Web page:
Diploid cells

Diploid cells are those cells which contain two sets of chromosomes, paired chromosomes, one set obtained from each of the biological parents. Except for the sex cells in humans, all other cells are diploid cells (2n) having 23 pairs of chromosomes whereas sex cells or gametes are haploid in nature (ploidy = n) having only one set of chromosomes.

Key differences between Haploid and Diploid cells

Tabulated below are the main differences between haploid and diploid cells.

Haploid cells

Diploid cells

Sets of chromosomes

One set of chromosome

Two sets of chromosome

Types of cells

Mostly these are germ cells

These are somatic cells

Resultant of which type of cell division

Meiosis

Mitosis

Genetically identical

These cells are not identical genetically, as a result of the cross-over process occurring during meiosis

These cells are identical genetically due to mitotic cell division

Cell types in humans

Sex cells in humans are haploid

All cells in humans except for the sex cells are diploid cells, referred to as the somatic cells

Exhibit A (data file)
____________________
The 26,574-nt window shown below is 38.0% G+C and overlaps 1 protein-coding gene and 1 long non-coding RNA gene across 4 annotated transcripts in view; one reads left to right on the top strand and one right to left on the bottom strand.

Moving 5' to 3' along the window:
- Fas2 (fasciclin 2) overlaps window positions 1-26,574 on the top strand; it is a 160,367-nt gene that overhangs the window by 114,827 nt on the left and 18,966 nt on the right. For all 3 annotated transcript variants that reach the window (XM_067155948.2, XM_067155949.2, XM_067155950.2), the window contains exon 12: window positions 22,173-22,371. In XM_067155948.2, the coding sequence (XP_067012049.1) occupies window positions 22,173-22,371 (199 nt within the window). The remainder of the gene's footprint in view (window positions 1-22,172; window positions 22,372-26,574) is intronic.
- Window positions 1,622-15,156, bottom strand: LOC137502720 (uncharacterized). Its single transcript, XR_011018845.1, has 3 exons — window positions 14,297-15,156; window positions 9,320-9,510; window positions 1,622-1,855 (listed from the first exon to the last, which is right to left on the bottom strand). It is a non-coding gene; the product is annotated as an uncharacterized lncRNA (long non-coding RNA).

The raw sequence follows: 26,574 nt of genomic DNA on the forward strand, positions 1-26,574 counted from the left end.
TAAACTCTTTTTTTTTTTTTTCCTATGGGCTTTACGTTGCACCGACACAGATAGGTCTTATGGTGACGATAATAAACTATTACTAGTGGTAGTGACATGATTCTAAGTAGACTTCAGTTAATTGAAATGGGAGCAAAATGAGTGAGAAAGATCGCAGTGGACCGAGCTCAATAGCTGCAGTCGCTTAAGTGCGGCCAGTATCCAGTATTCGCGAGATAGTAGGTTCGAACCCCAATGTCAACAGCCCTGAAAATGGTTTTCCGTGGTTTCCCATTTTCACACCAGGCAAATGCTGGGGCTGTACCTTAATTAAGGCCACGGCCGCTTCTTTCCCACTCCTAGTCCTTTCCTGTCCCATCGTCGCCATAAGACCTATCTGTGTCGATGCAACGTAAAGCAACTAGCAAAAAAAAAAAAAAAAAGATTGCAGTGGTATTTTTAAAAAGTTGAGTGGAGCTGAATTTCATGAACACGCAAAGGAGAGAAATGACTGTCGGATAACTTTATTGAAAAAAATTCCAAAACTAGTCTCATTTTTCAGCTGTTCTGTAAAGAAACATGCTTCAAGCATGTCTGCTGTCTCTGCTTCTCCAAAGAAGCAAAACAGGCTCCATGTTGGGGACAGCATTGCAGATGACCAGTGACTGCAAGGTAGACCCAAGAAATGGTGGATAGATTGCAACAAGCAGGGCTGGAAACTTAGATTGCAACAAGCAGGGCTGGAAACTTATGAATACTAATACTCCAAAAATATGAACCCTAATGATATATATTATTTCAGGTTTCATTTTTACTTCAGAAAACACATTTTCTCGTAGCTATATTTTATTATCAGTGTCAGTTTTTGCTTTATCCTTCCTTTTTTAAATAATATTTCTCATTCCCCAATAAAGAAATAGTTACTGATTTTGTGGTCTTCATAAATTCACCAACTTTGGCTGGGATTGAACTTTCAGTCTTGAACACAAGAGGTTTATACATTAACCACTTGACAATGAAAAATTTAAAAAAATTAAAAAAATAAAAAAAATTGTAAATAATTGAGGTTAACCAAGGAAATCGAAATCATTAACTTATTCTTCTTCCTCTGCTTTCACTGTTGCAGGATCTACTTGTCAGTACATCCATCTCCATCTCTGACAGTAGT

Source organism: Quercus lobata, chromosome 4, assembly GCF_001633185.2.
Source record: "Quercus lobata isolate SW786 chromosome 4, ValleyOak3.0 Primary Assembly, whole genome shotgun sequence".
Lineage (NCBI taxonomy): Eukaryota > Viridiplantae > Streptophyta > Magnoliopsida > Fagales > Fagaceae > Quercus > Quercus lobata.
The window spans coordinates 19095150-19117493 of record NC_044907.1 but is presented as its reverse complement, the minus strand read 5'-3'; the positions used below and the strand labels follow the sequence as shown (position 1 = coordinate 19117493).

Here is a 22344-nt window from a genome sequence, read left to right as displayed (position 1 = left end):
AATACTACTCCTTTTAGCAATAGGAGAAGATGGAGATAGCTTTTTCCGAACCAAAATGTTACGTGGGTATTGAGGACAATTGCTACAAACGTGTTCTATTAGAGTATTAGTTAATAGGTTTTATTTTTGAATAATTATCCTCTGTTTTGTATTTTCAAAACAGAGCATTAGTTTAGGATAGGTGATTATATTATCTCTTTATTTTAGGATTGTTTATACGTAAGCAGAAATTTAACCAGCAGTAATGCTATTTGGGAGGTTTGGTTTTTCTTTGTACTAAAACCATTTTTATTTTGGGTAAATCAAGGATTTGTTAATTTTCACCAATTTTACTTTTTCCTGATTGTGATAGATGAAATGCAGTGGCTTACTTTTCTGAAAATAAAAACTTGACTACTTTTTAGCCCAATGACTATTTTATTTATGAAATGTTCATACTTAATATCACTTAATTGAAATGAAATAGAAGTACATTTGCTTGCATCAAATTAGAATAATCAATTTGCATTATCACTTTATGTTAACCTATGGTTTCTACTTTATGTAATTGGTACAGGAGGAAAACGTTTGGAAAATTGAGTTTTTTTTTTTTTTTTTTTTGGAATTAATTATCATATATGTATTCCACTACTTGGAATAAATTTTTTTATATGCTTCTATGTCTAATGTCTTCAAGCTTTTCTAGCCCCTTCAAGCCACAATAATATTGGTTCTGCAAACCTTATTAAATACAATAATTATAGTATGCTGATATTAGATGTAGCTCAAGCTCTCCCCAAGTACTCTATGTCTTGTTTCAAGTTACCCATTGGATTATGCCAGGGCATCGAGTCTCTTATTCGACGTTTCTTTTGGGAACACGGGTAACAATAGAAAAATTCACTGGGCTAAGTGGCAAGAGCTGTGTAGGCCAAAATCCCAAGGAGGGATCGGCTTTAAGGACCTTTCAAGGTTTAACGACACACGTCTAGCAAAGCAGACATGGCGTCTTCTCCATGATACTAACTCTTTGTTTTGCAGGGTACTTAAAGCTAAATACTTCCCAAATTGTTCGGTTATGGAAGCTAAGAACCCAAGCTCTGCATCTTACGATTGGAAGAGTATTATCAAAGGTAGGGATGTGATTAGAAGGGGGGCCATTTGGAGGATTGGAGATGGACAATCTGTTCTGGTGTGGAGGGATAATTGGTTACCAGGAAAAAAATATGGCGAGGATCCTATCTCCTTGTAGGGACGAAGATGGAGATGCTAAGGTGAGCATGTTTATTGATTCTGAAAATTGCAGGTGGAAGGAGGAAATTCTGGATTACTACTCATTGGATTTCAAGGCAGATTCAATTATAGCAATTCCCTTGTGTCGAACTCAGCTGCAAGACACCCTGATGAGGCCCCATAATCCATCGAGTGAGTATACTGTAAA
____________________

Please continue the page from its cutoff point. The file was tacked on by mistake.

Examples

Sperm cells, eggs

Muscle cells, bone cells, nerve cells

How does the resulting diploid cell ultimately have 2 complete sets of chromosomes?

In simple words, it is due to the process of meiosis.

Parent cells replicate their DNA before meiotic cell cycle starts, thereby doubling its organelle numbers and mass in a phase called interphase. Cells can proceed through meiosis I, meiosis II and the final division.

Cells pass through different phases two times as it proceeds through both meiotic divisions. Towards the end of the meiosis I, parent cells divide into two daughter cells. Identical sets of the originally replicated chromosomes are subsequently produced. After a stage, each daughter cell has a full copy of DNA.

Then the cells advance towards meiosis II, which as a result causes the sister chromatids to separate and hence the cells divide. This causes the female and male sex cells to have half the number of chromosomes as seen in the case of parent cells.

Sexual reproduction can then occur. Gametes unite, forming the zygote or fertilized eggs at the time of sexual reproduction. Zygote derives half their genetic content from the mother and half from the father. This is how the resultant diploid cells have two complete sets of chromosomes.

Reduction and Chromosome doubling